Public Access to Rivers and Streams
Access to streams and rivers in New Mexico has been the source of recent controversy, as examined in this article in the Guardian newspaper. New Mexico has recently passed a bill that sets up a process to allow landowners to certify streambeds as private property. If certified, landowners can bar the public from canoeing, fishing, and otherwise using "their" portion of the stream or river.
What is Michigan law concerning public access to streams, rivers, and lakes? As seen in other areas of water law in Michigan, the answer depends on how the body of water is categorized--navigable or nonnavigable. The public generally has access to a navigable body of water, but cannot access a nonnavigable body of water.
Since 1853 Michigan has defined a navigable body of water with a simple test--can you float a log down it? Despite some attempts to replace this antiquated test, that standard (specifically stated "capacity for valuable floatage") continues to apply. Most rivers and streams, certainly larger ones, categorize as navigable under this standard. For lakes, case law has determined that a lake is only navigable if it has both a navigable inlet watercourse and a navigable outlet watercourse (a "dead end" lake, with only an outlet, is not navigable). Of course, access to a nonnavigable lake could also be obtained if there is public access over land with a littoral right, ie a public boat launch.
If a body of water is navigable, the public has a right to use it. Different activities have different rights:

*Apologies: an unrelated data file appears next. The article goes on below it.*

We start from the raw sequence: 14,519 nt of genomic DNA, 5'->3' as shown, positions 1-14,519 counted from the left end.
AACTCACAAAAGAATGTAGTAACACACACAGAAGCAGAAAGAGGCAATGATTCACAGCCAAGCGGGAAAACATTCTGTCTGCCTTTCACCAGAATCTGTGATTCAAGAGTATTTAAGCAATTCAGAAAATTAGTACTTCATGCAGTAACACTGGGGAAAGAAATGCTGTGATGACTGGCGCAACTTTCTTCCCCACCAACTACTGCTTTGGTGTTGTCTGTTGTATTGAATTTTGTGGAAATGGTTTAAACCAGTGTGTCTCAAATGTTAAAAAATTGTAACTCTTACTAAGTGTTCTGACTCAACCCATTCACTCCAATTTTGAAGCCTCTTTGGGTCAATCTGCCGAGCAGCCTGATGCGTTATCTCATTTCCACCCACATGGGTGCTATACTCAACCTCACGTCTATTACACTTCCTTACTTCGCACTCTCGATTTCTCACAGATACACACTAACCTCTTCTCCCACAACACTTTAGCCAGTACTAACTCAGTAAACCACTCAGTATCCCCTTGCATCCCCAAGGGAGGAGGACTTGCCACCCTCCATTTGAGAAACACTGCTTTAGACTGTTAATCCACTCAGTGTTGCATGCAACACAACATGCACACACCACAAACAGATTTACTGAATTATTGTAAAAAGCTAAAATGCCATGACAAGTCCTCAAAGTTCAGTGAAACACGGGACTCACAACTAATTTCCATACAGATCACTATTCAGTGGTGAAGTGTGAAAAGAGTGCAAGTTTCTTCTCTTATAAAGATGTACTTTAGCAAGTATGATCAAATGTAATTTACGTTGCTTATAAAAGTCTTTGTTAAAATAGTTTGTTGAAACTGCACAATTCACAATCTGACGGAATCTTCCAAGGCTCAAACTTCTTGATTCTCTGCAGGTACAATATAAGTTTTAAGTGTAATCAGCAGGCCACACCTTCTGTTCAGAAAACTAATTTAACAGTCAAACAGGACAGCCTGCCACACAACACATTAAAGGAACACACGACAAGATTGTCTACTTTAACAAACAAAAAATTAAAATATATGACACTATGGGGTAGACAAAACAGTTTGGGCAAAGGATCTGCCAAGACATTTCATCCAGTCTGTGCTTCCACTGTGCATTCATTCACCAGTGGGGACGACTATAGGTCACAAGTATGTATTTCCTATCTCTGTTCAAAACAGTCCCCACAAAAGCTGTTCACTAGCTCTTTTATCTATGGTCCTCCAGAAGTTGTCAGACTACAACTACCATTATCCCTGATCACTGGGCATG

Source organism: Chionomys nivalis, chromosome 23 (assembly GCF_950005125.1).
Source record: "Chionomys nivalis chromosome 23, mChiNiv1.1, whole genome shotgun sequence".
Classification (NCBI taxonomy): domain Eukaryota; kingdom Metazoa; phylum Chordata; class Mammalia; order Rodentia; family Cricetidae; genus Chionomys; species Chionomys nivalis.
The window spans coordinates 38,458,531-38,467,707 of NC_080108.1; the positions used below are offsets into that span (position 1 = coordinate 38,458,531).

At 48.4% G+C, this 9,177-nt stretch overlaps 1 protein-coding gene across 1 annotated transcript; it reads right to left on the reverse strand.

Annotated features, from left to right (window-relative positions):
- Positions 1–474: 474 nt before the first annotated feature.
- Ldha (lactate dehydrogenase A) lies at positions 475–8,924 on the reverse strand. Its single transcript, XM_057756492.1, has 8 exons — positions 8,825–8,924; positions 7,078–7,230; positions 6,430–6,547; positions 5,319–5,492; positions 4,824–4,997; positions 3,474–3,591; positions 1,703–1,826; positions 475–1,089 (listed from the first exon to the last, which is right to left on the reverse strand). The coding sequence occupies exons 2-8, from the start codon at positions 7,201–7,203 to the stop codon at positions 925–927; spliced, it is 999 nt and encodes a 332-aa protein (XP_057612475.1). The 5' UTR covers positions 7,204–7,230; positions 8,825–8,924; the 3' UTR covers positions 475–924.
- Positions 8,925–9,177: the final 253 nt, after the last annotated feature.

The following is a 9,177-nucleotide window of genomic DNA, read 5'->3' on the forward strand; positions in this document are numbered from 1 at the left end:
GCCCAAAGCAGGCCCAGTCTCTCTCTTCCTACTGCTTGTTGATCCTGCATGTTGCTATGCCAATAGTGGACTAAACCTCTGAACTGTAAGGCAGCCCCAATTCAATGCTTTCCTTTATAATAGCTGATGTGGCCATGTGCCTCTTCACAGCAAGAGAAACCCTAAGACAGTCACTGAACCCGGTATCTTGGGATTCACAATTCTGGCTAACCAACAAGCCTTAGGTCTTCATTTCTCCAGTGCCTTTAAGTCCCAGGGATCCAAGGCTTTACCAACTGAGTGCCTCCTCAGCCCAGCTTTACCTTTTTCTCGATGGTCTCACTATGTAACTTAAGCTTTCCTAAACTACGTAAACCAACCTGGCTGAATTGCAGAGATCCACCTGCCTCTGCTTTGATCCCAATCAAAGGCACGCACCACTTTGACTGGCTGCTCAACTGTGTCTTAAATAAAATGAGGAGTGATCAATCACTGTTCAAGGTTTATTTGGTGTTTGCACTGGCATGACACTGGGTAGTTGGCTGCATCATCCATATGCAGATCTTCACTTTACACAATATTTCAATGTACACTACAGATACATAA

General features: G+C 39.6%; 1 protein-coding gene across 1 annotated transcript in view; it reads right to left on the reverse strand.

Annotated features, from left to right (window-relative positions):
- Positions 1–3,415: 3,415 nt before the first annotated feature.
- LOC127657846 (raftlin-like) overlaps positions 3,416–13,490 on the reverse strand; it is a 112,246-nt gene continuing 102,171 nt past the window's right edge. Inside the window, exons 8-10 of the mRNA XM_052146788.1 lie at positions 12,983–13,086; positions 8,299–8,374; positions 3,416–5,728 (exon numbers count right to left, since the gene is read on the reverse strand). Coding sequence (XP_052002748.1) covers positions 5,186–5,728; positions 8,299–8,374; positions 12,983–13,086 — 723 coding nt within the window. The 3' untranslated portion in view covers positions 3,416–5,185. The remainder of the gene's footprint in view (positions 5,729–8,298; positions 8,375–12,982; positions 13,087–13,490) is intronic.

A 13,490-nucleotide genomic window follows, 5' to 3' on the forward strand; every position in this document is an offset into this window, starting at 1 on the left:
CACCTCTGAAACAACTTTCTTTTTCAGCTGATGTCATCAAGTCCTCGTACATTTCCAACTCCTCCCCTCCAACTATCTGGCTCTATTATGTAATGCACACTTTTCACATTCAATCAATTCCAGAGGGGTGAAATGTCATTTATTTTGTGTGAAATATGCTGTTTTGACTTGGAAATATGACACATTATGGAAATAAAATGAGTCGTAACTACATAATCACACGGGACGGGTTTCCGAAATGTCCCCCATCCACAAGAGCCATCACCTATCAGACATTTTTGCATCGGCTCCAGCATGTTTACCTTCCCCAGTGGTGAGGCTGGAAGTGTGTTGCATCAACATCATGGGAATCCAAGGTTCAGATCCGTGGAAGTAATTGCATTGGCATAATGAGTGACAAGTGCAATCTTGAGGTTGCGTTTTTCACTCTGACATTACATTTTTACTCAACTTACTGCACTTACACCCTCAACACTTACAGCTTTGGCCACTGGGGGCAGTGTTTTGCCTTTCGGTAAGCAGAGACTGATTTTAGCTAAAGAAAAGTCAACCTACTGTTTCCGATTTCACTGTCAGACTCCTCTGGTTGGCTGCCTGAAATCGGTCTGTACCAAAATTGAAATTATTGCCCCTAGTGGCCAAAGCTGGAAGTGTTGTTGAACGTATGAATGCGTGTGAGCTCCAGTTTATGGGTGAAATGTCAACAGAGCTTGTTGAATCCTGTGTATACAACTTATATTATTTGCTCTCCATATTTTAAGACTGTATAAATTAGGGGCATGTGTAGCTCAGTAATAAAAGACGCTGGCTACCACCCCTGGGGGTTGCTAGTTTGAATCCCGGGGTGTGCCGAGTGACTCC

Navigation/Boating. The public has a right to use a waterway for pleasure, travel, or commercial navigation. The right extends to wading on the streambed or traveling on ice. While constant movement is not required, neither can a vessel be permanently moored or use the waterway as a parking spot. The riparian owner (the owner of the land along the water) owns the streambed, but that right is subordinate to the right of navigation. For instance, a riparian landowner can erect a dock, but the dock cannot interfere with navigation along the waterway.
Fishing, Hunting, and Trapping. This is a curious quirk. The riparian owner is the owner of the waterbed (streambed, riverbed, or lakebed), and Michigan allows the owner of the streambed to control hunting and trapping rights. Since public lands under the great lakes are held in trust, the public has a right to hunt or trap from those "lands." It would follow that a private landowner would have the right to control fishing on the streambed, but that is not the case in Michigan. On nonnavigable waters the riparian owner has the right to fish, and can exclude the public from fishing on such waters. But on navigable waters, the rights of the private owners are inferior to the public trust right to fish the waters. Note the legal reasoning supporting the right to fish is directly contrary to the legal reasoning prohibiting hunting and trapping, but Michigan courts have repeatedly affirmed these rights.
Swimming. By its nature, most swimming takes place in bodies of water where the swimmer has gained access by private land (with permission) or by public land. This swimming is thus not under a right to use navigable water, but is by right of ownership of the riparian land--the owner of the riparian land has the right to use the entire body of water. Courts have not created a separate right to swim in navigable waters, but have stated the right is related to the rights of navigation (boating) and fishing.
Please contact me if you have a legal issue regarding water access.
Here are some links for further reading: